Trust is a key pillar of the financial and economic system overall. Image: REUTERS/Steve Marcus
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Corporate fraud and managerial deception have been pervasive and value-destroying in recent decades. This column analyses whether investors form views about a CEO’s honesty based on his or her previous actions, and how this affects investment decisions. A CEO who has resisted, at personal cost, engaging in earnings management is perceived as being more committed to honesty, which appeals to pro-social investors. Pro-self investors, on the other hand, value honesty when it comes to information regarding investment returns.
Trust is a key pillar of the financial and economic system overall. It is clear that when fraud occurs, this is extremely damaging to firms, shareholders, employees, and all other stakeholders. But seemingly contradictory observations can be made regarding the prevalence and drivers of managerial honesty. On the one hand, from the Enron scandal to the subprime crisis to the Bernie Madoff scam, corporate fraud and managerial misconduct have rattled shareholder value and investors’ trust over recent decades. Some research argues that one out of seven large corporations commits fraud every year, though only the tip of the iceberg is detected (Dyck et al. 2014). Dishonesty breeds distrust – which is particularly important for banks because their business model depends so much on trust. It was therefore doubly striking when the President of the American Finance Association, Luigi Zingales, noted in his Presidential Address (Zingales 2015), “I fear that in the financial sector fraud has become a feature and not a bug”. Moreover, contrasting doctors and financial service providers, he argued that “customers [of financial service institutions] are often not seen as people to respect, but as counterparties to take to the cleaners”.
On a more positive note, substantial honesty even in the face of incentives to the contrary can be observed in real life. Most firms and managers do remain honest. Some individuals clearly give up gains that could be realised from misreporting. Whistleblowers and journalists risk their careers and sometimes their lives for bringing out the truth.
Seeking to explain this wide variation in human behaviour, fundamental research increasingly shows that people differ in their intrinsic preferences for honesty and in their lying costs. Research suggests that people differ in the extent to which they regard honesty as a ‘protected value’ – that is, as a value for which they are willing to pay a price to uphold (Gibson et al. 2013). In short, not only the what, but also the how, matters to people.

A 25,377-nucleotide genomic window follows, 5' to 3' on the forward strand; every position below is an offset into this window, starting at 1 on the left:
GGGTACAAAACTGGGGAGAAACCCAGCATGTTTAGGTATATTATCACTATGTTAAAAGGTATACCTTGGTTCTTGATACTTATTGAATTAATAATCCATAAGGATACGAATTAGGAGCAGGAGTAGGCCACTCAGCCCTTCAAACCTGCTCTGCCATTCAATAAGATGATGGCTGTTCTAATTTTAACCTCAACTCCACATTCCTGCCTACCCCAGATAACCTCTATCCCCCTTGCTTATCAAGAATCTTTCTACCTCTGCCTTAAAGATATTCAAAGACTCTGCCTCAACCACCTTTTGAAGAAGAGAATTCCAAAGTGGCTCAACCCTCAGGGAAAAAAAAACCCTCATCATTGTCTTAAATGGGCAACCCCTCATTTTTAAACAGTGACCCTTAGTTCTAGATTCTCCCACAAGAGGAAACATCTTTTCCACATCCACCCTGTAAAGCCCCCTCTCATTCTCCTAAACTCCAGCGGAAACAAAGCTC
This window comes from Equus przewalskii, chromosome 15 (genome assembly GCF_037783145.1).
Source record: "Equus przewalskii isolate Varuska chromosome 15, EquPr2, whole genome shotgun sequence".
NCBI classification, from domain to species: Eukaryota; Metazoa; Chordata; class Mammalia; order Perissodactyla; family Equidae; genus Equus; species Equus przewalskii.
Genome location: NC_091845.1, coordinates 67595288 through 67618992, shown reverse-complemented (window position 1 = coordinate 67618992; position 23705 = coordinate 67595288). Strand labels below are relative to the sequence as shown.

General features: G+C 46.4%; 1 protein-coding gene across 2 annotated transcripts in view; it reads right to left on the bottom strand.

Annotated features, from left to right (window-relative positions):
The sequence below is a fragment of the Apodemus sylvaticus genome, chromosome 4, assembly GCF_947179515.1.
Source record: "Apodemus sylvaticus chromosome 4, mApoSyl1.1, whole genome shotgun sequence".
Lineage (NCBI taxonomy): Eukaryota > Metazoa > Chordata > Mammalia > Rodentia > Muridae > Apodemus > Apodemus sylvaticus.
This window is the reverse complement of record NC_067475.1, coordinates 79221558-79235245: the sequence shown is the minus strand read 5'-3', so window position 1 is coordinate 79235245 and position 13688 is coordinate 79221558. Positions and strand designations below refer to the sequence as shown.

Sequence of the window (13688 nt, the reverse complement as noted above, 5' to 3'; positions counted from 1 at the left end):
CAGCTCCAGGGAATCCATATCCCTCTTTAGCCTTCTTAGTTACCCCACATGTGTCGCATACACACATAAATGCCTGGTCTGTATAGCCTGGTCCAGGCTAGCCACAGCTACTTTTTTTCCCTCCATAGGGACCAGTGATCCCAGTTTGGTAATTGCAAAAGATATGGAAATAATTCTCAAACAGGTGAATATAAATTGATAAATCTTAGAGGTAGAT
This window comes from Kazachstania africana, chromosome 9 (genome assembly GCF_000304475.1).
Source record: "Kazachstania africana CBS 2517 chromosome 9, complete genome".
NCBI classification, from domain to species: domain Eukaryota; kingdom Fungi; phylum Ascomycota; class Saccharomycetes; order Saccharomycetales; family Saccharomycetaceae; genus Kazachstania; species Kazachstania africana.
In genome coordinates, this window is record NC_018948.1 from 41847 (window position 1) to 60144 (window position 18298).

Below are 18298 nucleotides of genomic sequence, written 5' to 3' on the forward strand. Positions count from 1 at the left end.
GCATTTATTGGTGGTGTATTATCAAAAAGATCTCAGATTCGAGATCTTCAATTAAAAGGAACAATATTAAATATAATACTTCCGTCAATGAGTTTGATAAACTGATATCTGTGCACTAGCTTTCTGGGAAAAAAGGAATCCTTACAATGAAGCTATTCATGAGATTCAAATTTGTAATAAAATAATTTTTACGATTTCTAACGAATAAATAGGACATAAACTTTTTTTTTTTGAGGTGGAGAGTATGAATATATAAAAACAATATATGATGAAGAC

While these fundamental insights are interesting, from an applied perspective, the question is whether investors – and financial service institutions – can use insights regarding the drivers of behaviour to develop more suitable investment strategies and investment products. Also, is further regulation required to improve ethical management and promote honest corporate cultures? Or, can investors influence managers by making investment decisions based on perceived managerial honesty?
An experiment on investor responses to managerial honesty
Our new research in Gibson et al. (2018) sheds light on these questions and suggests great opportunities, but also some challenges for investors and companies.
We investigate whether investors form views about a CEO’s honesty based on the that CEO’s previous actions – and whether this affects investment decisions. To be concrete, we consider a situation where investors see two CEOs (A and B), one who legally managed earnings to meet market expectations in the past, and one who did not do so. Consequently, CEO A, who announced the earnings that the market expected received a higher bonus than the other. The investors also learn the returns the two CEOs claim to make in the future. In some situations, CEO A claims higher returns – in others CEO B claims higher returns.
We find three sets of striking results. First, although only legally acceptable practices of earnings management are considered, investors view CEO B, who has resisted the temptation to manage earnings in the presence of monetary incentives to do so, as substantially more honest on average than CEO A. But there is great variation in the assessment of CEO A’s and CEO B’s honesty by investors, suggesting that matters such as earnings management are not easy to assess by investors, and also that investors do have different views on this matter.